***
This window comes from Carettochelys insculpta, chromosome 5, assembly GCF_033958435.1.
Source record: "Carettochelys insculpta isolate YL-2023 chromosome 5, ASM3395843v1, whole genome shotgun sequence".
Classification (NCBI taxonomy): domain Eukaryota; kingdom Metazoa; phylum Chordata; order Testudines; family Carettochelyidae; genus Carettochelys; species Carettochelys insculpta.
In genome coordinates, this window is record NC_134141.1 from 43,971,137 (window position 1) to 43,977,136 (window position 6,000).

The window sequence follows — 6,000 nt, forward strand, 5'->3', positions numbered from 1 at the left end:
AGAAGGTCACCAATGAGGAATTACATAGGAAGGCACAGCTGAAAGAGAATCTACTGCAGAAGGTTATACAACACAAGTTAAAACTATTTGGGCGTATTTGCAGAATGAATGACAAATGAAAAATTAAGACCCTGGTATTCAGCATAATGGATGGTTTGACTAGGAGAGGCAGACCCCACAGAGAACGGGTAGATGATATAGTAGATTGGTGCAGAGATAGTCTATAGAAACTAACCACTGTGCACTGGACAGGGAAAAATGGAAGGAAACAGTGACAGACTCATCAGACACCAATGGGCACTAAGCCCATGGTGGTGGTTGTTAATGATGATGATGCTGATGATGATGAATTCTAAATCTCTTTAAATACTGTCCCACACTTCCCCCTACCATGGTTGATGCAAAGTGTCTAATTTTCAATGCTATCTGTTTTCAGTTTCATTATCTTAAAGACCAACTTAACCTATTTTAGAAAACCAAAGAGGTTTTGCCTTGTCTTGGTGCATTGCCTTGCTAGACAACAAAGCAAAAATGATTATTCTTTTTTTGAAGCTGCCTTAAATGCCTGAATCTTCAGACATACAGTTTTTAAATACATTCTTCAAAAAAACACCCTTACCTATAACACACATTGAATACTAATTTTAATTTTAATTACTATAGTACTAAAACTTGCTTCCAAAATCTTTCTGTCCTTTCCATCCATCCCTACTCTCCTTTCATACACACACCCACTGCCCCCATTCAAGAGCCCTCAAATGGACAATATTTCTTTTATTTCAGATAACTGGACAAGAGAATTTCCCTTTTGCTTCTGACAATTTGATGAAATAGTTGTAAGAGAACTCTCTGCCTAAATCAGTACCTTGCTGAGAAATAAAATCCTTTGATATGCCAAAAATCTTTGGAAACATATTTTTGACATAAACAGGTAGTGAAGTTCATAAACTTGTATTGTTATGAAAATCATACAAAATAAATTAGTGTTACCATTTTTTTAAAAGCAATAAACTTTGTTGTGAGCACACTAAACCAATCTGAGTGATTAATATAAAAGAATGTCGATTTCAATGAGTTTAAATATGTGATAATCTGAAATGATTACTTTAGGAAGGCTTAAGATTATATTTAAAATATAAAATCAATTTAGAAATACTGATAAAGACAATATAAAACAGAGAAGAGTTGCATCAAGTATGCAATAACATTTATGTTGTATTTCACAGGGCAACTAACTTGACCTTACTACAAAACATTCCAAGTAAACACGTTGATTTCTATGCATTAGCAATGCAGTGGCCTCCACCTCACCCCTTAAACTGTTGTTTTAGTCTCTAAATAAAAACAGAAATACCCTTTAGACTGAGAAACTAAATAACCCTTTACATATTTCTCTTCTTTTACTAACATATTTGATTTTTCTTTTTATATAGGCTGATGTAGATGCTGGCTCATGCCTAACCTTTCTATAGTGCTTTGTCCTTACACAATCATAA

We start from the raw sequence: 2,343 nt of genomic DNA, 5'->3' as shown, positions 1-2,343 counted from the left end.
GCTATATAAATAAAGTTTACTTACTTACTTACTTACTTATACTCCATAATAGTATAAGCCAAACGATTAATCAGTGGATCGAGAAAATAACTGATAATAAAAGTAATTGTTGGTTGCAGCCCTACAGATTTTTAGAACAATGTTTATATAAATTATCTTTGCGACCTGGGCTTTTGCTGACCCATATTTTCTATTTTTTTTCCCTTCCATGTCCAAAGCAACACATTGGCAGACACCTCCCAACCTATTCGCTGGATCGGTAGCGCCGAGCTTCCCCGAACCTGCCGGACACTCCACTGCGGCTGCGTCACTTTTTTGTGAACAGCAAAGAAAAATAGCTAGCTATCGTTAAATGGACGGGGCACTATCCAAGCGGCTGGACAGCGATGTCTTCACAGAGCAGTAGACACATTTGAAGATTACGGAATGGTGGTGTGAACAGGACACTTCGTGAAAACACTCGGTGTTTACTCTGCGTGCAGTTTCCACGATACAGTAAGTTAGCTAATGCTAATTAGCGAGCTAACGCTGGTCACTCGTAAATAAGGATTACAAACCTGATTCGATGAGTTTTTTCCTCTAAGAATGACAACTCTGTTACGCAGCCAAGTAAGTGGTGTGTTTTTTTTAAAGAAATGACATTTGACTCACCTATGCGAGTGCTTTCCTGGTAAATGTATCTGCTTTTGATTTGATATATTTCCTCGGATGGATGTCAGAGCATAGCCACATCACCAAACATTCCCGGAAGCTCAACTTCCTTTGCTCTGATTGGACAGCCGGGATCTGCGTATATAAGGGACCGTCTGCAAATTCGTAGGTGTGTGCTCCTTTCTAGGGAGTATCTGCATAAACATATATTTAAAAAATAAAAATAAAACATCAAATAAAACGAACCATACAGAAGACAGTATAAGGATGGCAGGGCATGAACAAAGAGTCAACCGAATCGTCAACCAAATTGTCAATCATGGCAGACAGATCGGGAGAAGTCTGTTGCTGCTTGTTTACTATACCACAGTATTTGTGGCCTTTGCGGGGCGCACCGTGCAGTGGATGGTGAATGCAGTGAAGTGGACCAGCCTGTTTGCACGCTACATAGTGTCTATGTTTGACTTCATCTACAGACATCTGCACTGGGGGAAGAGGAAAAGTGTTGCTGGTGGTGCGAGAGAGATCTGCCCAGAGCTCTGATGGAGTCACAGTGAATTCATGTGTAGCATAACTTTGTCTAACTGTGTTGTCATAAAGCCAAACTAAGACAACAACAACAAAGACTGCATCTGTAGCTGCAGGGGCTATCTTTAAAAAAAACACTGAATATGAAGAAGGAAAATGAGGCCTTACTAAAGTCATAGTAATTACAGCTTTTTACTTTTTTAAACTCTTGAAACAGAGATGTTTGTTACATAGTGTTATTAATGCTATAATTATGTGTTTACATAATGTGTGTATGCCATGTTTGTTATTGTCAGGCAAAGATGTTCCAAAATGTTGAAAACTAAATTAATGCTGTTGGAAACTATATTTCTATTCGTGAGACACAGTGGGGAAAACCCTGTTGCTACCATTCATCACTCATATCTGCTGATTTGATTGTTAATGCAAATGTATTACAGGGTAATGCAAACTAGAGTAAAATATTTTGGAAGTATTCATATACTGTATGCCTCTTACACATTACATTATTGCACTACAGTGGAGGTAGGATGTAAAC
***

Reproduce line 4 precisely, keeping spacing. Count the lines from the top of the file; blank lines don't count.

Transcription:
In genome coordinates, this window is record NC_134141.1 from 43,971,137 (window position 1) to 43,977,136 (window position 6,000).